In society, different angles are unveiled depending on the interactions and relationship with environmental tenants. Ideally, the growth and development of an individual are based on life experiences in one’s locality building perception. The short stories The Smallest Woman, On Seeing England, Civil Peace, and Collapse show an insightful angle on aspects of our surrounding.
In line with Laura’s Imperialism Explanation, we are drawn to relating ideas from the readings in the prospect of identity. Laura expounds on how perception reinforces imperialism, made plausible by identifying with a ‘domestic vision.’ The mindset of individuals who are lucky to be survivors of wars extends the oppressive force, aligning to the narrative in the readings that a new environment which triggers seeking an identity using reflection and realization. In Civil Peace, Jonathan Iwegbu (a returnee from the war) perceives himself a lucky champ accepting the hurdles set by society. On Seeing England for the First Time touches on colonization and its role in informing the misplaced thoughts of Kincaid. Collapse showcases a young Vietnamese individual seeking her place in society (the journey to establishing one’s identity). Tribulations inform her state of mind as disturbing memories are imprinted in her mind. The Smallest Woman illuminates a discovery (the pigmy) generating identification as oppressed or oppressor. It offers a two side reflection on a new aspect, i.e., positivity or negativity.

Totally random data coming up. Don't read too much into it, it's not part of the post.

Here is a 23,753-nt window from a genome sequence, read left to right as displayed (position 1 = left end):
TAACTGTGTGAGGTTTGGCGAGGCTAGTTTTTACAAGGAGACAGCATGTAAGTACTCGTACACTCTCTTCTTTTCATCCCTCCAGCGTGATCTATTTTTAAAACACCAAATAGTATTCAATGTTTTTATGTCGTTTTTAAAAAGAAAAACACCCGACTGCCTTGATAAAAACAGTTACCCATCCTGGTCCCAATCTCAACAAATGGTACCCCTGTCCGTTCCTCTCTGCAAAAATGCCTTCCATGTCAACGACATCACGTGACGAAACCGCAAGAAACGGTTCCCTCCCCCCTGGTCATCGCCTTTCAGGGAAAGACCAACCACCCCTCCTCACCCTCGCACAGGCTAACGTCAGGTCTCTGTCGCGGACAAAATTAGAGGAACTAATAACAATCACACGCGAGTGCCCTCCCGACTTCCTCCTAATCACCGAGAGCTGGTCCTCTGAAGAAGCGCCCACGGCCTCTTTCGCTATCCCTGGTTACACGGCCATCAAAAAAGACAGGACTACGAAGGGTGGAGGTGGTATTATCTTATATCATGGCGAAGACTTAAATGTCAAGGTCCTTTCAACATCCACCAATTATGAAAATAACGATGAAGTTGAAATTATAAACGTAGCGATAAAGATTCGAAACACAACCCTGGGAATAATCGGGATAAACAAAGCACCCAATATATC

We are privileged with liberties to choose the direction of our perceptions. It is critical that we understand ourselves well and break loose from the chains of our past. In our freedom of choice, selecting the aspects of the society that build our identity is significant as it informs perception which is painted all over imperialism. Our environment plays a fundamental role as depicted in the readings.
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